A net listing is a rare type of agreement between a home seller and their real estate agent regarding the agent's compensation.
The seller agrees on a set amount they'll receive from the sale of their house.
The seller's agent agrees that the seller gets that amount from the sale of the house. But instead of earning a commission from the sale, as real estate agents typically do, the agent keeps any proceeds from the sale above the amount agreed to by the seller.
Net listings are rare because they're widely considered unethical and ripe for abuse. In many states, net listings aren't even legal.
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The danger of net listings
An unscrupulous agent can put their interest before the seller's interest by using a net listing. Here's one possible scenario:
🗣️ An agent pitches the seller about using a net listing for their house.
💰 The agent proposes the seller will get $200,000 from the sale, and the agent will earn everything above that price. The typical buyer's agent commission also might get taken out.
How real estate commissions work
Real estate agents involved in a home sale usually collect a fee at the close of the transaction.
The commission is usually around 5-6% of the home's sale price, with the buyer's agent and seller's agent splitting the commission.
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🤝 The seller's in a hurry and may not understand the true value of their property. They agree to the $200,000.
📉 $200,000 turns out to be below market price.
🤑 The agent finds a buyer who pays $250,000.
💰💰💰 Instead of earning a typical 3% commission on the $250,000, or $7,500, the seller's agent pockets everything above $200,000. The agent's cut on the net listing: $50,000.
💸 The seller earns $194,000 — the agreed on $200,000, minus the buyer agent's 3% commission — on the net listing sale instead of $235,000.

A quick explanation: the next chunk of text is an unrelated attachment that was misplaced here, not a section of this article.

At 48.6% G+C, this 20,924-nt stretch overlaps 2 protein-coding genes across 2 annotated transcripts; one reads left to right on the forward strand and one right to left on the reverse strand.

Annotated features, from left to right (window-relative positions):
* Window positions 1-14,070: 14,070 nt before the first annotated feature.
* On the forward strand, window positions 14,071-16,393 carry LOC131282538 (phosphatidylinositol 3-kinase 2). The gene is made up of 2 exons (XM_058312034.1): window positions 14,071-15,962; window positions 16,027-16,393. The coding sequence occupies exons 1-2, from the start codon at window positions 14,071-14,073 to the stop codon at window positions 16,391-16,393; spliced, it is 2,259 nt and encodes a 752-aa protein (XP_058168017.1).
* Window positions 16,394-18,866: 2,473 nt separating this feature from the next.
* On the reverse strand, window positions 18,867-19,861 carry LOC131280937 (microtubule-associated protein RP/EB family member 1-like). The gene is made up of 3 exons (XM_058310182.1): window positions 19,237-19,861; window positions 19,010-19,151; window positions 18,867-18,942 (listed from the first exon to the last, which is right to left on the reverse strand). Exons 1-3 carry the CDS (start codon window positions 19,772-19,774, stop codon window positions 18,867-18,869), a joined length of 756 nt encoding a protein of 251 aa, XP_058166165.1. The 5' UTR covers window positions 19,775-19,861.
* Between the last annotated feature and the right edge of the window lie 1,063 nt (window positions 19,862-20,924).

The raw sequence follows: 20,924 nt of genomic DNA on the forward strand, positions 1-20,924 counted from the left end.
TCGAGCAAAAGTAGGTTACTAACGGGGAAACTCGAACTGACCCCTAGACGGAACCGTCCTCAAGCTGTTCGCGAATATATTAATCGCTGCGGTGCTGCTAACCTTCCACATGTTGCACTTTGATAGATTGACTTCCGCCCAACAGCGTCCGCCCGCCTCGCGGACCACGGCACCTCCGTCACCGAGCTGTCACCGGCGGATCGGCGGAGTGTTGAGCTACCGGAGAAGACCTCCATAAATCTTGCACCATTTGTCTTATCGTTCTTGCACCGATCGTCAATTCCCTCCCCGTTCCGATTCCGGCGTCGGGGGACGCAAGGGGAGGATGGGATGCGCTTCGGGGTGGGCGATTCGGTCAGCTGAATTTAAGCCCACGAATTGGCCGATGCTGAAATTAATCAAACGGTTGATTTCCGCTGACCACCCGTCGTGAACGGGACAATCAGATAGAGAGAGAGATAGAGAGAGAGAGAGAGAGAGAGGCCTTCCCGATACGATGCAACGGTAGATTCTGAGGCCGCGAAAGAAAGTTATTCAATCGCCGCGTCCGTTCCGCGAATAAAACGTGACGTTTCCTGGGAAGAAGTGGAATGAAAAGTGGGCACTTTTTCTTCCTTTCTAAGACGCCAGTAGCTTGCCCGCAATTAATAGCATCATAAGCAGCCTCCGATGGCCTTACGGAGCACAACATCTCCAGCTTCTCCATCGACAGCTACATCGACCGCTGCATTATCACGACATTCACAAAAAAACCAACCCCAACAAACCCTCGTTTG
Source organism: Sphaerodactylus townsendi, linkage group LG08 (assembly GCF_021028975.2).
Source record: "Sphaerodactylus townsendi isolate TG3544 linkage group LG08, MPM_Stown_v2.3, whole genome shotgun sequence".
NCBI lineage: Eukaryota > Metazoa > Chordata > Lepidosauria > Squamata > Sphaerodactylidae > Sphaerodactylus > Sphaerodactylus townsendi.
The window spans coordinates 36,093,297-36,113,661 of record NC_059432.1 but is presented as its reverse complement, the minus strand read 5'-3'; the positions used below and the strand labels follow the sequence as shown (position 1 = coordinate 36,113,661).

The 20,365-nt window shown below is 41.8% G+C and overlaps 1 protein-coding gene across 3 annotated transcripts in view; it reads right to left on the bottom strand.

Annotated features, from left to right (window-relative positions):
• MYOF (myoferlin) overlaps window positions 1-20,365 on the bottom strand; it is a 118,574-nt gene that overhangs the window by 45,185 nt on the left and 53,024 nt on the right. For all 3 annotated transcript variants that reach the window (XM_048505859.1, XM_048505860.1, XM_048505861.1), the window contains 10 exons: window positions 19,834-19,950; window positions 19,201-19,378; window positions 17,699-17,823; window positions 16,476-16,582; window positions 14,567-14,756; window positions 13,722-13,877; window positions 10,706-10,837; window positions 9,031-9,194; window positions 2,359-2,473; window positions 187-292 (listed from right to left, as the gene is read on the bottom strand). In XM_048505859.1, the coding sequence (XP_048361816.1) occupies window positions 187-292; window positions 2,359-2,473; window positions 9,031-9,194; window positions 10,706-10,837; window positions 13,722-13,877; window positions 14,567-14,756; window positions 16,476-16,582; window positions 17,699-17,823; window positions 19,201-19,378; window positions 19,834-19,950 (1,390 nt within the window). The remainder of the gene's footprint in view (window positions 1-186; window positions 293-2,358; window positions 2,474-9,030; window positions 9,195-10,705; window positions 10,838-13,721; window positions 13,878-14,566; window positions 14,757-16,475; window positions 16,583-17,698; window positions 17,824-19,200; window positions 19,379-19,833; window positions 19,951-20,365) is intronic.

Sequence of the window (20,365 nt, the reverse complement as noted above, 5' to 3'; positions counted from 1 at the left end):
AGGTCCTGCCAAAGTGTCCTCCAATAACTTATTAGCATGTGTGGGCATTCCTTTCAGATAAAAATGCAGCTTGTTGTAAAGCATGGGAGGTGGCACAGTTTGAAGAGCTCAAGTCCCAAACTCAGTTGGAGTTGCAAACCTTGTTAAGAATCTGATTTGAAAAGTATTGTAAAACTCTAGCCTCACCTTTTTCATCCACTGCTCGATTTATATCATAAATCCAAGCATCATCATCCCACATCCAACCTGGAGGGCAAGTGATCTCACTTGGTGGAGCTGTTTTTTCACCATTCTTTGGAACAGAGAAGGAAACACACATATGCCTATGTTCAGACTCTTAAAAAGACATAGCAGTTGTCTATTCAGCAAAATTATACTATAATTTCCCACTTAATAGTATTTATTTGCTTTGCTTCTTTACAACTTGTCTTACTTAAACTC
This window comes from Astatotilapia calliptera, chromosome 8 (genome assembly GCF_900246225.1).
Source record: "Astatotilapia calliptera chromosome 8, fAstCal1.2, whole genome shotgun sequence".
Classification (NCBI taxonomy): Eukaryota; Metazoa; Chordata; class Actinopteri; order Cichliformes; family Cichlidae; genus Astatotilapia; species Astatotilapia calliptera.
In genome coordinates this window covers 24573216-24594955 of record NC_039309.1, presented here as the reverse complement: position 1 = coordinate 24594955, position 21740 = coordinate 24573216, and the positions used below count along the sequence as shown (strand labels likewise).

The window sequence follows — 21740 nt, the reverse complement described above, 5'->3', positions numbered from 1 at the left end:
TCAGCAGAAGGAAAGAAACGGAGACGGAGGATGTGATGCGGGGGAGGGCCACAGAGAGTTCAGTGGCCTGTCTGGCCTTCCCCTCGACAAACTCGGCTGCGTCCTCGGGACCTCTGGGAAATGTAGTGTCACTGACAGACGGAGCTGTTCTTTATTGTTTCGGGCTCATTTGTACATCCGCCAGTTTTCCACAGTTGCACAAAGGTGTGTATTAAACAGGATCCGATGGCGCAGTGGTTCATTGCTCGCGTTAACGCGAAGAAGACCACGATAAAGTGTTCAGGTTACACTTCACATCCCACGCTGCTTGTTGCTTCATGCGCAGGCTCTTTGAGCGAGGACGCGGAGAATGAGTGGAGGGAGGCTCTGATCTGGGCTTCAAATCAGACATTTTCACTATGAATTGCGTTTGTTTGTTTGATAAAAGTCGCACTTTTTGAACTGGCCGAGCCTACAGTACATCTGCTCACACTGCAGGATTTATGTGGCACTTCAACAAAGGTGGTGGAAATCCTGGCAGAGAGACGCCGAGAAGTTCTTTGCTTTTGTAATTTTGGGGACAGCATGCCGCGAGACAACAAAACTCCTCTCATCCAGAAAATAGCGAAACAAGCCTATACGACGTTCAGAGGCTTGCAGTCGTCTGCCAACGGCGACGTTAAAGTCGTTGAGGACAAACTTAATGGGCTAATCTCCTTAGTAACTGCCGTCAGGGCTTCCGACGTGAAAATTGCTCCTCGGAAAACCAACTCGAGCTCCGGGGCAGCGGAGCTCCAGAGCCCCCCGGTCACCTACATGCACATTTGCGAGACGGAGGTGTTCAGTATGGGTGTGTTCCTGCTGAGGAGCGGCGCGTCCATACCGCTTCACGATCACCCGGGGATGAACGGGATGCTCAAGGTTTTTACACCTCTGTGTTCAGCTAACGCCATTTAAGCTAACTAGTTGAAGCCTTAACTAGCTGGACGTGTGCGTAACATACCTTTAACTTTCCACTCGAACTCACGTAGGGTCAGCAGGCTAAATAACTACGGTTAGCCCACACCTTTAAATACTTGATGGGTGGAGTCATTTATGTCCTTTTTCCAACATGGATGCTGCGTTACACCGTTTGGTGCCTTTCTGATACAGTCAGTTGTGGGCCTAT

👉 The crux: Using a net listing, the seller gets $41,000 less on their sale.
The agent's interest and the seller's interest in a net listing, as this example shows, aren't aligned.
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The protections against net listings are strong
Net listings are banned for most real estate agents
The National Association of Realtors (NAR) forbids net listings for its members. Realtors can't include net listings on the Multiple Listing Service (MLS), the database of homes for sale used by real estate professionals.
Because members of the NAR account for more than 1.4 million of an estimated more than 2 million agents in the U.S., roughly 70% of real estate agents are effectively banned from using net listings.
Net listings are illegal in most states
Most states around the country have acted decisively against the practice.
Net listings, however, are legal in three notable states with large housing markets: California, Florida, and Texas.
Even in these states, however, net listings are used sparingly and with regulations.
Texas's take on net listings
Texas, for instance, stipulates that using a net listing agreement "places the broker’s interest above the principal’s interest with regards to obtaining the best possible price."
In practice, a "broker may not enter into a net listing agreement unless the principal requires a net listing and the principal is clearly familiar with the current market values of real property."
California's take on net listings
California's position on net listings is that "they can easily lead to a breach of the agent's fiduciary obligations and should be used only with highly sophisticated clients, or clients who are independently represented and, of course, with full disclosure of all of the conflicts involved."
No matter which state you're in, an experienced agent can help you navigate the home-selling process and steer you toward an outcome that's in your best interest.
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